How to Start a Garden for Free, According to Longtime Gardeners

As much as we love a beautiful garden full of lush greenery, it’s hard to deny that starting a garden and buying plants can start adding up in price.

And to add insult to injury, if you’re new to gardening or not sure plants will survive your trial and error, it might feel like you’re throwing money away.

Imagine our surprise when we learned there’s a whole world of free plants and ways to start a garden out there.

We turned to a few of our favorite gardeners, and they clued us in on some of the best-kept secrets for keeping your plant budget low this season and beyond.

Propagate Plants from Cutting

The Spruce / Cielito Vivas

If you’ve spent time on houseplant or gardening TikTok, you know the widespread love for plant propagation. Teri Valenzuela, the natural science manager at Sunday, shares this love and recommends it as a great way to source free plants.

Be warned, though, that this one takes some time. “Depending on your plant, don’t rush to get them in the ground,” she says. “Start by propagating indoors or controlled environment.”

This is key for developing a strong root system and makes for a much easier transition to the outdoors. But if you want to move things along, Cate Singleton, Tilly’s director of design, says you can use a good growth hormone and a humid environment to speed up the process.

“This can be created using plastic coverings or domes to help keep moisture in,” she says.

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Participating in Plant Swaps 

The Spruce / Autumn Wood

Another great way to source free plants is through plant swaps. You can look around for locally organized groups, or Valenzuela says she likes to simply ask her neighbors.

This is an especially great tip because then, you know you’re getting plants that will do well in your local environment. Plus, you can each serve as one another’s resource for tips and tricks to keep your plants happy and healthy. 

If you’re not sure where to start, Singleton suggests looking for anyone splitting and transplanting perennials in the spring. “Often, neighbors are happy to share!” she says.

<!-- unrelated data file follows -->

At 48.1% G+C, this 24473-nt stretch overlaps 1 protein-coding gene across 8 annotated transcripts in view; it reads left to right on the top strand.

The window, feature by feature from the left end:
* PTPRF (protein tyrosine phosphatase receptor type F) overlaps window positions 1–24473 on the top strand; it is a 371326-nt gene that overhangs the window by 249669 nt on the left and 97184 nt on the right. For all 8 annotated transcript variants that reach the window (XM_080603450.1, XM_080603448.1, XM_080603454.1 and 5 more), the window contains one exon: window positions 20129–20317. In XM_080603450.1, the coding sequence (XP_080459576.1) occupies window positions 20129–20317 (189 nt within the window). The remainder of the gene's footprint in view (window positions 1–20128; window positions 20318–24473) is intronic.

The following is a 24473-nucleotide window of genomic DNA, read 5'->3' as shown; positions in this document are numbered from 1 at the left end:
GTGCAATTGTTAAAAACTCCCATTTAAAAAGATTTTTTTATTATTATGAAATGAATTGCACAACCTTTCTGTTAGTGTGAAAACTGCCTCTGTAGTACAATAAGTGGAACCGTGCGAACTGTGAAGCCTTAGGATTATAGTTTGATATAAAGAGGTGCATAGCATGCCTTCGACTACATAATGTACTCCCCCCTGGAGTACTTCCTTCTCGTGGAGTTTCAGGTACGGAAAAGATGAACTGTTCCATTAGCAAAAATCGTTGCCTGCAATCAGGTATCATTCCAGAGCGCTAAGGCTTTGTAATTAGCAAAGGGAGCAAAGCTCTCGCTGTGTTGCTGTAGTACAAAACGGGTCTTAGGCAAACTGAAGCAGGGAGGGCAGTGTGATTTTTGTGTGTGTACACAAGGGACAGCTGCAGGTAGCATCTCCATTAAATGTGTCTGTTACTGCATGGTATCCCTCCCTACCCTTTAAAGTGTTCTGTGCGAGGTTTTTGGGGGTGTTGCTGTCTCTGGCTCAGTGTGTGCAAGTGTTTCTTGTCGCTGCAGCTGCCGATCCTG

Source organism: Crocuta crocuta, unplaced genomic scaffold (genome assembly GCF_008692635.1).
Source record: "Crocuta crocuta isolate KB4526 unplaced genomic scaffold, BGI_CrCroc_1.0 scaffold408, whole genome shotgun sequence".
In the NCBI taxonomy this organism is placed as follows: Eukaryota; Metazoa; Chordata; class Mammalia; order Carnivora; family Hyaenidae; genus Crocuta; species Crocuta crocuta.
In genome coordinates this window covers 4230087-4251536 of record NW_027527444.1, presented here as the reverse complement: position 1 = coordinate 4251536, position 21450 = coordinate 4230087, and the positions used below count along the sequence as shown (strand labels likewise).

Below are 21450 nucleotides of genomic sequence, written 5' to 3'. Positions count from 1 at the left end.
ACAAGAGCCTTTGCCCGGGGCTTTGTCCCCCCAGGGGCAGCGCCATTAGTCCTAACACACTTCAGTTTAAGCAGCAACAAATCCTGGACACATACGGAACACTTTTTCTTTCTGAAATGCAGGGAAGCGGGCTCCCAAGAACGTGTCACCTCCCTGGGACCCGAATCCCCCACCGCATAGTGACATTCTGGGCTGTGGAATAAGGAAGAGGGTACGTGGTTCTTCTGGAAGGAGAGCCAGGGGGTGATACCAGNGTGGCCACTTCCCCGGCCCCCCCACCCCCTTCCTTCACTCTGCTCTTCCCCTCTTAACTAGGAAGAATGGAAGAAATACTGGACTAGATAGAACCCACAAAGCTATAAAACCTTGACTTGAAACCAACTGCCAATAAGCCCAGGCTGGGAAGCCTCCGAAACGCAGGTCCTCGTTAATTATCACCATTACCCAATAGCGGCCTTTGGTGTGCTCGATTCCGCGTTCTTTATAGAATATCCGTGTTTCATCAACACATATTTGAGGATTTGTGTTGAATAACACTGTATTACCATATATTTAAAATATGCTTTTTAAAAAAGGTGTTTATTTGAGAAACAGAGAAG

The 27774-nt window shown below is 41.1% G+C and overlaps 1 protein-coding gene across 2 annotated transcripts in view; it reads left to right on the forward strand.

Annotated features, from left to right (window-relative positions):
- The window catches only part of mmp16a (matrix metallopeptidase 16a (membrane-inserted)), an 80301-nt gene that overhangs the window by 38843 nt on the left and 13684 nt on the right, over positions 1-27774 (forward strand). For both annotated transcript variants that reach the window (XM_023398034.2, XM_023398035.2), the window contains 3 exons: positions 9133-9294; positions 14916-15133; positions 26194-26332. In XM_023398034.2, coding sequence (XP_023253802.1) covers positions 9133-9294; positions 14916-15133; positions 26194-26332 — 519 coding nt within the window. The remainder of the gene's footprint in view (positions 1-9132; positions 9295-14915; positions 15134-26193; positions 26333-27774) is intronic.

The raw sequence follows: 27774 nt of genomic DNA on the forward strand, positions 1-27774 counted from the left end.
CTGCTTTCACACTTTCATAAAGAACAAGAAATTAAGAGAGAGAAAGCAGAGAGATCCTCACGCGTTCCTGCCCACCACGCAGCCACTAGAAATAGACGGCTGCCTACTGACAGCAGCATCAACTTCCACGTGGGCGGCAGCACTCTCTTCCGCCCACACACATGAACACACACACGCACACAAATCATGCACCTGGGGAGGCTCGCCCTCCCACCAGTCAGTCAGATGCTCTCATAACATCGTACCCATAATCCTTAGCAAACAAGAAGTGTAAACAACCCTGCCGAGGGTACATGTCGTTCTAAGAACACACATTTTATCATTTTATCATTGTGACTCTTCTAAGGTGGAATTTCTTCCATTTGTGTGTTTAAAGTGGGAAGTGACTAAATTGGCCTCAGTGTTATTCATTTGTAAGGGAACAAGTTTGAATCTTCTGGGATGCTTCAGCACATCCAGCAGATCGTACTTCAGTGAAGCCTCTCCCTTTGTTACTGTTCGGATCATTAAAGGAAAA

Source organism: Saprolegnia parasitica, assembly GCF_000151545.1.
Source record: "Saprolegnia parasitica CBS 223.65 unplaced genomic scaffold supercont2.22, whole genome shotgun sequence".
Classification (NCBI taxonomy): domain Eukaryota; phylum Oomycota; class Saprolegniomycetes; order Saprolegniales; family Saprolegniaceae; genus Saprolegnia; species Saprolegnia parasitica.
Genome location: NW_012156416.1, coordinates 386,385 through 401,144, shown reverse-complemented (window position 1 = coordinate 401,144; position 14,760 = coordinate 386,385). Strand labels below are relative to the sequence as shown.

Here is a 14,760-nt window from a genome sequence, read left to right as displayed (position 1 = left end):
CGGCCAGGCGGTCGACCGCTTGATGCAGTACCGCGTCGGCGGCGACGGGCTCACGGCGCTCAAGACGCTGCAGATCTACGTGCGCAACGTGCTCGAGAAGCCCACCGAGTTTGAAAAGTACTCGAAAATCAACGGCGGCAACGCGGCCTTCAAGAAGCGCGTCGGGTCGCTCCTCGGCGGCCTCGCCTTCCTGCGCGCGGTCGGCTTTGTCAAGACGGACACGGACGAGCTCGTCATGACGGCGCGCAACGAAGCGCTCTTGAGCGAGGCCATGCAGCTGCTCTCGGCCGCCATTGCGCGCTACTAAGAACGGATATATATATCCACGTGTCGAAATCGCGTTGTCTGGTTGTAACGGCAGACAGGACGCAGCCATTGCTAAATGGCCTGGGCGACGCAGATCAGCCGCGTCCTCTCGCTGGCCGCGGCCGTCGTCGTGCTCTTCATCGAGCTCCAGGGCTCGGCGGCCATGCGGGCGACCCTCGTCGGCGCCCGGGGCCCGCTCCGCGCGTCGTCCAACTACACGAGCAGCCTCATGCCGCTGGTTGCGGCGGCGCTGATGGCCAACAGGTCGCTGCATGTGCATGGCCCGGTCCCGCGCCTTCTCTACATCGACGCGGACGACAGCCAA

Community Events with Free Plant or Seed Giveaways

The Spruce / Ana Cadena

This one might sound niche, but Valenzuela suggests looking into local community events with a gardening or environmental focus. Often, organizers and vendors will come prepared with seed or plant giveaways as a way to encourage interest in the community. 

“This method not only saves money, but also supports my local gardening community,” Valenzuela says. 

Saving Last Year’s Seeds 

The Spruce / Lacey Johnson

If you’ve ever purchased seeds, you know how many usually come in a pack. Rather than ditch them, you can store them properly and save your future self some money. But note—the storage really is a key component.

“Generally, when kept in a cool, dark, and dry environment, many seeds remain viable for one year,” says Valenzuela. “Some can last anywhere from two to five years.”

Browse the Discount Racks

The Spruce / Almar Creative

This one might be a well-kept secret, depending on how your local garden center is organized. Often, Singleton says she loves to peruse the discount racks at her hardware store or nursery. 

Describing these offerings as half-dead or struggling, don’t be alarmed—Singleton says she’s had great success getting them to bounce back.

“These plants can be obtained with a deeply discounted or sometimes free price tag,” she says.

Don’t: Plant Your Produce

The Spruce / Nyssa Tanner

Sure, harvesting your salad ingredients for seeds might sound like a good idea in theory, but Singleton says she doesn’t recommend it. This goes for both store-bought fruit and vegetables. 

“Often, grocery store produce are hybrids between several varieties and the seeds will likely not produce the desired produce,” she says.

Instead, it’s always best to procure tried-and-true seeds with clear germination, handling, and storage instructions.  

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